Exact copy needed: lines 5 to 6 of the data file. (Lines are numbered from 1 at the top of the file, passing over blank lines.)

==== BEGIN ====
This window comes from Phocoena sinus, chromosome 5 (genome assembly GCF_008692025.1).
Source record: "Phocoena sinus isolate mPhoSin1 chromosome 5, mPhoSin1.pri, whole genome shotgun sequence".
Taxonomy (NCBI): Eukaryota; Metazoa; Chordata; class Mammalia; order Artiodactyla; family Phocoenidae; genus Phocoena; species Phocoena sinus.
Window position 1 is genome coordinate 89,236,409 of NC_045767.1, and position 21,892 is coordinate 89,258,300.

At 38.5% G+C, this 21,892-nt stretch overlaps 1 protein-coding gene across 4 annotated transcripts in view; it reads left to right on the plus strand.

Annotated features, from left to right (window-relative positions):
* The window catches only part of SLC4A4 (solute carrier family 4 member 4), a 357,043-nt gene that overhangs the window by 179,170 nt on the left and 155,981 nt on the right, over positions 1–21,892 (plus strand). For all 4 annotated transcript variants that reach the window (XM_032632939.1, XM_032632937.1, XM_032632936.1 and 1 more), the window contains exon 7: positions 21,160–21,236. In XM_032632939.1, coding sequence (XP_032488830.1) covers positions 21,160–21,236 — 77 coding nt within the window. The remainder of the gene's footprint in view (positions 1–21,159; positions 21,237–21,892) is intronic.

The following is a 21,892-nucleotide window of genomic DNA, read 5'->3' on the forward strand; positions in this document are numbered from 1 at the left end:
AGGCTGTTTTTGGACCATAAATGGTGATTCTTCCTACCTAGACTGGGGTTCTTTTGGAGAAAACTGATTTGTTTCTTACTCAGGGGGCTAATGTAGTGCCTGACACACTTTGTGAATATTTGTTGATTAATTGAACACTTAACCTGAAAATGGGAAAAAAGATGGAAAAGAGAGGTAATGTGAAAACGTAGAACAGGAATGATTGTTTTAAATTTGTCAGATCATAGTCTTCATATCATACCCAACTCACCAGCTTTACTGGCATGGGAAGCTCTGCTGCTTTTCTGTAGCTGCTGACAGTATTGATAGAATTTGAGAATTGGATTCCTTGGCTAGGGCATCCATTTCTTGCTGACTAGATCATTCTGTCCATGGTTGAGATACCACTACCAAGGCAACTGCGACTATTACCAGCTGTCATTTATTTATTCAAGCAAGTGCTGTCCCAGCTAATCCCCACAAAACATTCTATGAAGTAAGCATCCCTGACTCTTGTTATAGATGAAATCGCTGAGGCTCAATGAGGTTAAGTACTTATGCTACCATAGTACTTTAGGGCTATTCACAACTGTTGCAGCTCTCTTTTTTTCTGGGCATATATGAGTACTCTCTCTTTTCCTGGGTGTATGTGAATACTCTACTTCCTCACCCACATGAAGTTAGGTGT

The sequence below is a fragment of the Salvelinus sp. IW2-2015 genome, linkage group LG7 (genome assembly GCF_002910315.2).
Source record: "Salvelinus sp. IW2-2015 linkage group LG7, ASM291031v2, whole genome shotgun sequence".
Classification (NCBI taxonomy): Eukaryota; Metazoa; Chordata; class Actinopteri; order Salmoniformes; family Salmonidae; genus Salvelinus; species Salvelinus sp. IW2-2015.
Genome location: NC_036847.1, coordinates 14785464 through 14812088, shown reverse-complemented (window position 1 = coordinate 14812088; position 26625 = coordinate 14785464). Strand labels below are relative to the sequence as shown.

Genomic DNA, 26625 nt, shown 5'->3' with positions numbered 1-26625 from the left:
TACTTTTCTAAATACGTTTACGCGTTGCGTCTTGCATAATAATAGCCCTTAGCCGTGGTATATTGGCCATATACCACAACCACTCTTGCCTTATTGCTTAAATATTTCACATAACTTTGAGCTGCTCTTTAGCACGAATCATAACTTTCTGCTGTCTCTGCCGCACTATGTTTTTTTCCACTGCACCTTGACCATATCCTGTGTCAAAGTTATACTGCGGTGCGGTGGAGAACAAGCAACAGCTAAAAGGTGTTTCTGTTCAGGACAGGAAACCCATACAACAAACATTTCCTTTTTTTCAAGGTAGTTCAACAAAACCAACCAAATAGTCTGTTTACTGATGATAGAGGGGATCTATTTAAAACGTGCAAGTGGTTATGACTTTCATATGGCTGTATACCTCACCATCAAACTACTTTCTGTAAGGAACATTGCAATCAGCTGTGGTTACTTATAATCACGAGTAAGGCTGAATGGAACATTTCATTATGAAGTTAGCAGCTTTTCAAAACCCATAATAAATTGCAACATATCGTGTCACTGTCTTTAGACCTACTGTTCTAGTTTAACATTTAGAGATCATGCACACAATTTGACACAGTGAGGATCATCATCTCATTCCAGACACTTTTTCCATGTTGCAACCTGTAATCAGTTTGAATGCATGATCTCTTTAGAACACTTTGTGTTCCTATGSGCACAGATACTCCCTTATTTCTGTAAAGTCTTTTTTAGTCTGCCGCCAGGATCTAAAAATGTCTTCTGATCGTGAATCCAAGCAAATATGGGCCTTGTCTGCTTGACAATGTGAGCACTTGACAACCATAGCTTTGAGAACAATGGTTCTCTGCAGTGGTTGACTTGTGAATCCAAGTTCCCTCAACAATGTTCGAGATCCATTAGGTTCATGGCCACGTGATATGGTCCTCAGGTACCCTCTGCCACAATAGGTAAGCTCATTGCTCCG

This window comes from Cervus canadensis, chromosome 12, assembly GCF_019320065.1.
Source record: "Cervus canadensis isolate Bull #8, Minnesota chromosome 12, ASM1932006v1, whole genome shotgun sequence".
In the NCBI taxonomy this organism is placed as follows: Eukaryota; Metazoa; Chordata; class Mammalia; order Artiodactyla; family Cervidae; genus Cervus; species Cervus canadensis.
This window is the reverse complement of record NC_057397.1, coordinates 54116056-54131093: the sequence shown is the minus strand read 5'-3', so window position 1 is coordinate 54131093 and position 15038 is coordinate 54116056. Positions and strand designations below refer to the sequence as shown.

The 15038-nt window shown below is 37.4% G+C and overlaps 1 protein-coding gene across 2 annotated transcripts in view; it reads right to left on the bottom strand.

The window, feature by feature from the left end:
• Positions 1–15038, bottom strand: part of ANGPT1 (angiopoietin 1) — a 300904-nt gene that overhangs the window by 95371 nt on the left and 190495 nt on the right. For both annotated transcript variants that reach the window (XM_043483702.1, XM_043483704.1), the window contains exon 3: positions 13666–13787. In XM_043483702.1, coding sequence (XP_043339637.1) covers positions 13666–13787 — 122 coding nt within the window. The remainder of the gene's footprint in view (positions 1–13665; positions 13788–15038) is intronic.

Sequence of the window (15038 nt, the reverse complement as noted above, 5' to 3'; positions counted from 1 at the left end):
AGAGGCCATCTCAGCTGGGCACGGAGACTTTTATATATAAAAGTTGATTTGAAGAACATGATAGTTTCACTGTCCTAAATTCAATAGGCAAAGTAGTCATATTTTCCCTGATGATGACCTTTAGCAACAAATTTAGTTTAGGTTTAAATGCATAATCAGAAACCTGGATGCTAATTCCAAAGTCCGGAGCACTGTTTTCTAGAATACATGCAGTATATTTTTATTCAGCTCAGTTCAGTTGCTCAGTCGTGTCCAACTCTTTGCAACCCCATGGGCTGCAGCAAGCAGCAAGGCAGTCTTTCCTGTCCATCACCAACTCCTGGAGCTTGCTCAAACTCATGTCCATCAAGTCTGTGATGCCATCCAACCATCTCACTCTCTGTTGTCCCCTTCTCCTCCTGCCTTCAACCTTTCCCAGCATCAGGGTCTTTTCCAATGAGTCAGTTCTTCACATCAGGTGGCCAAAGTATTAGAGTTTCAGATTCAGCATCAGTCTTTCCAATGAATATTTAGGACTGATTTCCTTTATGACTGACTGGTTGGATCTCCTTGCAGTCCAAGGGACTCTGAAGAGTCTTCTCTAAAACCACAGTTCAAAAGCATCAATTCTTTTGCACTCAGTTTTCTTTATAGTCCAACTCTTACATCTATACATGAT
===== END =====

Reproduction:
At 38.5% G+C, this 21,892-nt stretch overlaps 1 protein-coding gene across 4 annotated transcripts in view; it reads left to right on the plus strand.

Annotated features, from left to right (window-relative positions):